Forbes Leverages Industry Boom in Recognition Events
A 30 Under 30 list transforms into a major live event franchise.
As publishers continue to nudge live events into the center of their revenue-generating activities, recognition or award events have become go-to formats. These events have many of the same community-building qualities of other show formats, with the added perks of elevating a brand’s authority in the market.
The events are a ground-zero for good will, gathering the top minds in a market—along with the sponsors that want to be next to them—and have a triple-threat revenue opportunity: nomination entry fees, ticket and table sales, and sponsorships, although there are different ways to approach that money-making mix.
The best recognition events, however, tightly manage ticket sales with a credible selection process and judging. Once a recognition event jumps the shark into pay-to-play territory, it loses credibility.
Many events spring out of best-of list editorial franchises—30 Under 30, Fastest-Growing and so on.
Forbes has created an interesting model out of its own “Under 30” business leaders list, now in its fourth year and second as a summit. Rather than simply picking 30 young entrepreneurs and successful business owners, the brand has split the list into 30 people under 30 years old in each of a host of categories—media, marketing & advertising, science, consumer technology and so on.
When it started, the list had 15 categories and has since grown to 20, where it’ll stay, says Fred Poust, senior vice president of conferences and business development. Even so, breaking out those categories transformed the list into 600 face-to-face friendly movers and shakers. A built-in attendee base.
“It started as a list and we noticed it was getting good traction,” says Poust. “It had readership, social shares and we’ve seen success with events with the millennial generation. We realized we had an interesting opportunity at that intersection. We had a group of millennial disrupters who were socially savvy and liked to network. It gave us permission to create an event that went beyond a traditional conference to live music and a food festival, as well as the traditional content.”
In this model, Forbes is putting a premium on sponsor sales. Last year the Under 30 Summit drew 1,500 attendees. With an expanded list this year, they expect closer to 2,000. List-makers can bring several guests, who have to buy tickets, but attendee revenue is not high-priority (list-makers attend for free). The community, high-value attendance and networking are the keys.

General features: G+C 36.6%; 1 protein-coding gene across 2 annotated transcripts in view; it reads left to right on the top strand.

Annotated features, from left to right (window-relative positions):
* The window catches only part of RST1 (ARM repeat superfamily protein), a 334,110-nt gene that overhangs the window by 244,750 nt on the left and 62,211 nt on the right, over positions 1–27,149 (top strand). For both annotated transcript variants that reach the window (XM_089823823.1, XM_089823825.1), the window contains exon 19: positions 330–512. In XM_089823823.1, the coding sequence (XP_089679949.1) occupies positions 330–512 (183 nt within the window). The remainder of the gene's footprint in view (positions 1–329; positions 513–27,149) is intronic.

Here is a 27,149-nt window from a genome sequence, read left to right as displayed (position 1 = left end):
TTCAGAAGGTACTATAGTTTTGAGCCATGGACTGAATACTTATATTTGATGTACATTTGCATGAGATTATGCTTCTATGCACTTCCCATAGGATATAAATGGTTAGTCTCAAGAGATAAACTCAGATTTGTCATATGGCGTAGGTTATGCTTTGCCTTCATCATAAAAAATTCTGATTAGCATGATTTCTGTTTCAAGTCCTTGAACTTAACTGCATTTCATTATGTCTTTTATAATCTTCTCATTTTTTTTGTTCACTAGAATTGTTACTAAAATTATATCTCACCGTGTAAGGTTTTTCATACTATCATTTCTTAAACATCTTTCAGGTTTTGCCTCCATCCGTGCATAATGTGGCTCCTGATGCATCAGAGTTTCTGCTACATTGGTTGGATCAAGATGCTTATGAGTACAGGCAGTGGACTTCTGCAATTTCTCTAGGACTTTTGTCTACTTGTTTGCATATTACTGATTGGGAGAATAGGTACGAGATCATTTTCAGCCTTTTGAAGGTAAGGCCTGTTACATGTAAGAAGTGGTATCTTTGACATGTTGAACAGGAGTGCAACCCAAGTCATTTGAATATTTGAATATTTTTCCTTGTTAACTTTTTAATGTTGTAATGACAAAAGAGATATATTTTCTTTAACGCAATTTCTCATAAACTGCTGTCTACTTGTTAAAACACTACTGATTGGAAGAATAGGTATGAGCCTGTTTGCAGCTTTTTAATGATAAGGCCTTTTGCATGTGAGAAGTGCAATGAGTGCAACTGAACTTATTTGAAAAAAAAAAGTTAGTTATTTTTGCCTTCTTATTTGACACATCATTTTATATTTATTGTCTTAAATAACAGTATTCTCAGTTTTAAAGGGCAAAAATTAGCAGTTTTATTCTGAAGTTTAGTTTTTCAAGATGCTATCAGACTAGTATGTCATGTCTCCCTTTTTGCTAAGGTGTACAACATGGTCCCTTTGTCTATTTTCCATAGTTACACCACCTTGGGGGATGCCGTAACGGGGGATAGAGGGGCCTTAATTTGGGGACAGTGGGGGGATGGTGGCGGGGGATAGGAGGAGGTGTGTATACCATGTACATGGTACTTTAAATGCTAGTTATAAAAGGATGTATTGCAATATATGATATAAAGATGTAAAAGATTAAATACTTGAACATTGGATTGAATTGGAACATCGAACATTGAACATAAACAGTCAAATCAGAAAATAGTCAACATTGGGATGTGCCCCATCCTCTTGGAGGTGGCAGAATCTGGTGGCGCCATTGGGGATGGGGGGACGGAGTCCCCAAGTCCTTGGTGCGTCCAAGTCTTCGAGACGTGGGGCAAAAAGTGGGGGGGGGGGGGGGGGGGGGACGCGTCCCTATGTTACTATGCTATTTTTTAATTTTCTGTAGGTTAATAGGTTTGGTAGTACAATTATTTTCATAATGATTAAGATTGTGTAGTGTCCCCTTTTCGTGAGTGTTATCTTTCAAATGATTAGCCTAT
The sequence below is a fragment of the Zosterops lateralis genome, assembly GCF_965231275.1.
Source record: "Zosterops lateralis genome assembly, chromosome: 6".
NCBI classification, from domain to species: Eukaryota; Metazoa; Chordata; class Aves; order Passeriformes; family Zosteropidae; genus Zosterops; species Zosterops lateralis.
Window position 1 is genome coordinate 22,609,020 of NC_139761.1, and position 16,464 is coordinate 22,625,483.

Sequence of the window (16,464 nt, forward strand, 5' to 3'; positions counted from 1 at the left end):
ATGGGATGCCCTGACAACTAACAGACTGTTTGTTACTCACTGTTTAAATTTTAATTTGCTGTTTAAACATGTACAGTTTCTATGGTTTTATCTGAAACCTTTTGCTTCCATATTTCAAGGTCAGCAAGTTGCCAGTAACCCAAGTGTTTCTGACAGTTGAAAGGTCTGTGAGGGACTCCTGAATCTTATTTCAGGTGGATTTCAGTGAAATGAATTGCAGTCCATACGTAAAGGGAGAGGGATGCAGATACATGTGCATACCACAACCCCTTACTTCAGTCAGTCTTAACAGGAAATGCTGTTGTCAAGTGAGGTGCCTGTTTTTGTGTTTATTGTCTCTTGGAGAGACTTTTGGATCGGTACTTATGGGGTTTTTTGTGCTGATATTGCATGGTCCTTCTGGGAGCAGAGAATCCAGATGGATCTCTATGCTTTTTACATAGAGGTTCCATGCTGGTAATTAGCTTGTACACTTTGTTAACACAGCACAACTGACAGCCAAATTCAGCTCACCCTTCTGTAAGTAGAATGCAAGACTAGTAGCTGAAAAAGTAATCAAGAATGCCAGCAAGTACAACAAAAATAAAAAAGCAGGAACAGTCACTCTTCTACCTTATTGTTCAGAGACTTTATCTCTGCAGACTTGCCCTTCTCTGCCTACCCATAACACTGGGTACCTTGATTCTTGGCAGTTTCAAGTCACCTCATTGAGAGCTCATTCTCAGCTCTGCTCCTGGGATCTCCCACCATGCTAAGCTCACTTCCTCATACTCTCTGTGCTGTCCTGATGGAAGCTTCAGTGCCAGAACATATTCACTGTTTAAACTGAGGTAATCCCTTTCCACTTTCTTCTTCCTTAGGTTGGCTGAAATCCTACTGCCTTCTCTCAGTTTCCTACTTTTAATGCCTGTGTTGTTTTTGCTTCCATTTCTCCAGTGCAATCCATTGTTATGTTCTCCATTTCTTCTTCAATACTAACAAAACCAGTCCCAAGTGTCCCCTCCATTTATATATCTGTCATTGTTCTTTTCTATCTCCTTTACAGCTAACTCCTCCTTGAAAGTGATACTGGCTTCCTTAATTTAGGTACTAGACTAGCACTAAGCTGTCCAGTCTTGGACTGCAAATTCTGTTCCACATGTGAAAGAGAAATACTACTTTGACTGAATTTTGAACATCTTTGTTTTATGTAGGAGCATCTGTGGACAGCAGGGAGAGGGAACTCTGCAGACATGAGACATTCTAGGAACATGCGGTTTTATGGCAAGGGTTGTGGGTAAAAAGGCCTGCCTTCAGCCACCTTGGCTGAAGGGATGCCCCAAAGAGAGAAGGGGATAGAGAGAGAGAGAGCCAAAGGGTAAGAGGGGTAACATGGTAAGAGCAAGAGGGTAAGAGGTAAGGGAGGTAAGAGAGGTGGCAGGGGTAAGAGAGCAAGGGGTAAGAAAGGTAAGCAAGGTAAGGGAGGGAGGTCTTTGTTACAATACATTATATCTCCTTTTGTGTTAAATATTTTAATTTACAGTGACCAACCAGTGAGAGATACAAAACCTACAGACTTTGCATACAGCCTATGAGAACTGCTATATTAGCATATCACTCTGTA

“There is some gate revenue, but we want each new group to have every opportunity to get together,” says Poust. “We didn’t want to put a hurdle in the way of them coming. Long term, we want the relationship to continue and expand. Millennials are critical to our media proposition.”
The Forbes team puts a premium on nurturing that list. Each year is not a one-and-done event. The previous year’s list is critical to expanding the following year. List alumni are invited back, creating an event that’s as much about networking as it is about honoring successful people under 30.
Compiling the list is a combination of efforts. People can nominate themselves or colleagues—nominations pour in by the thousands, says Poust. Forbes editors have their own picks and from there, the editors and the Forbes contributor network comb through all of the nominations. High-profile judging panels like Steve Ballmer, Danny Meyer and Steve Case are recruited to help with the final stages of the judging process in each category.
Importantly, honorees are selected based on their risk-taking and change-making in their pursuit of entrepreneurial capitalism—core mission attributes of the Forbes brand itself.
With a festival-like atmosphere, Forbes is able to build in a variety of integrated sponsorship opportunities. Food and beverage categories are a natural fit. Themed drives around host city Philadelphia offer an automotive sponsorship, and lounges and a heavy video presence lend themselves to technology brand sponsorships.
Longer-term, Poust says the list is turning into a major franchise and will have important, broader brand-building implications. “In some ways this could become the franchise for the next 20 years for Forbes,” he says. “It’s not only a huge franchise, it give us permission to speak to and bring in a very different audience than what we’d historically associate with Forbes. What could be better to stay relevant as a media brand than to have the next generation of business leaders view Forbes as an important brand to consume?”